A Ramp and Two Bridges
From 1849 until 1946, any Brooklyn resident who wanted to experience the waterfront could walk down Montague Street in Brooklyn Heights until it turned into a steep ramp leading directly to the shoreline.
Between 1849 and 1859, two bridges were built that permitted pedestrians to cross over the ramp from the Heights above: an imposing stone arch and a small, graceful iron footbridge.
Brooklyn Heights Boom
The ramp and the “substantial stone arch … thrown across the street at the brow of the heights” were both completed by autumn 1849, according to the Brooklyn Daily Eagle.
At that time, the area now known as Brooklyn Heights was growing rapidly. The population of the neighborhood swelled, landowners and developers built elegant residential townhouses, and street renovations occurred apace.
By 1859, “a neat iron bridge ” erected by “the wealthy property holders” of the vicinity also spanned the ramp, connecting what was then called Columbia Street#, running along the crest of the heights parallel to Furman Street, to a “private street” on the south side of the bridge.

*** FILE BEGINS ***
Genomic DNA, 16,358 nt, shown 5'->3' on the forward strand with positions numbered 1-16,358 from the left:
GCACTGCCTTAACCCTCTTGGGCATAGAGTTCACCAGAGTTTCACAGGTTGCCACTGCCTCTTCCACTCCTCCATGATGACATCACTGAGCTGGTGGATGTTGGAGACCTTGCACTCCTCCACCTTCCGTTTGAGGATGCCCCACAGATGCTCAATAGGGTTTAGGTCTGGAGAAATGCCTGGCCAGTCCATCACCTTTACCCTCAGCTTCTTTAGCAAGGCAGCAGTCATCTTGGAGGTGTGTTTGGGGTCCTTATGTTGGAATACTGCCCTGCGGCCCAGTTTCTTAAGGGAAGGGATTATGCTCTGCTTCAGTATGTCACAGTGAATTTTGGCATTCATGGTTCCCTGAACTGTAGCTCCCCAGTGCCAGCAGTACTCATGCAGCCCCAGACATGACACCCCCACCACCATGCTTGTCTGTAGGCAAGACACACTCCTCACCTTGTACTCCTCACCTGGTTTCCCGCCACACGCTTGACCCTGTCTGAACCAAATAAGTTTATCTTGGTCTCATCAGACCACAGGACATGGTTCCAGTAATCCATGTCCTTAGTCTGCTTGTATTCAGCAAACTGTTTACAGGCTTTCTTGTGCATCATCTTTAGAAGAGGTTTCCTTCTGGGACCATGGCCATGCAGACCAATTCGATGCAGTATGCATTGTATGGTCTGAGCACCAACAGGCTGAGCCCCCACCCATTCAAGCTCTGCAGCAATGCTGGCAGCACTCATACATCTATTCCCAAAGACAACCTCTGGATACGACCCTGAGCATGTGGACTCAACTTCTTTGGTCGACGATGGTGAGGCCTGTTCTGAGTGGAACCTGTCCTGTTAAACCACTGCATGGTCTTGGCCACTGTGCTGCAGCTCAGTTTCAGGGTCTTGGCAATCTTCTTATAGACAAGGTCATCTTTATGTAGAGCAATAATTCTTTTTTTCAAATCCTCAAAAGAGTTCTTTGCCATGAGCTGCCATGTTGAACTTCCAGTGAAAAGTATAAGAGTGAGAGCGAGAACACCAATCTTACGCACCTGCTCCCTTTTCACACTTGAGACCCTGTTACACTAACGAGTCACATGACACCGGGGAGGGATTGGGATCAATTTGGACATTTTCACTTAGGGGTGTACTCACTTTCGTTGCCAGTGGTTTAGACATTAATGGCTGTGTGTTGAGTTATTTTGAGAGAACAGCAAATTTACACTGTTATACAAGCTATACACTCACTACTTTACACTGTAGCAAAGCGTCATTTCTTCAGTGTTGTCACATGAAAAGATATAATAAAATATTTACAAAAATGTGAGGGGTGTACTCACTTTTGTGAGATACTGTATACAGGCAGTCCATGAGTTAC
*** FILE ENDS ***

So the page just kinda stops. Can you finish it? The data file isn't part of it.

Brooklynites came to call the stone archway “Montague arch” and the iron bridge “the penny bridge.”#
Montague Street Ferry
In 1853, a new ferry line began operation between Montague Street and Wall Street in lower Manhattan. Travelers used the Montague Street ramp to descend to and ascend from the waterfront ferry terminal. They did so on foot, by horse-drawn carriage, and after 1891 on the new cable cars that ran between the ferry landing and Brooklyn’s City Hall (now Borough Hall) at the eastern end of Montague Street.
Destroyed for the BQE
The Montague Street ferry ceased running in 1912, and a decade later, the Montague Street cable car line shut down. In 1946, the ramp and two bridges were demolished to make way for Robert Moses’ Brooklyn-Queens Expressway. Today, nothing remains of these architectural landmarks of old Brooklyn Heights.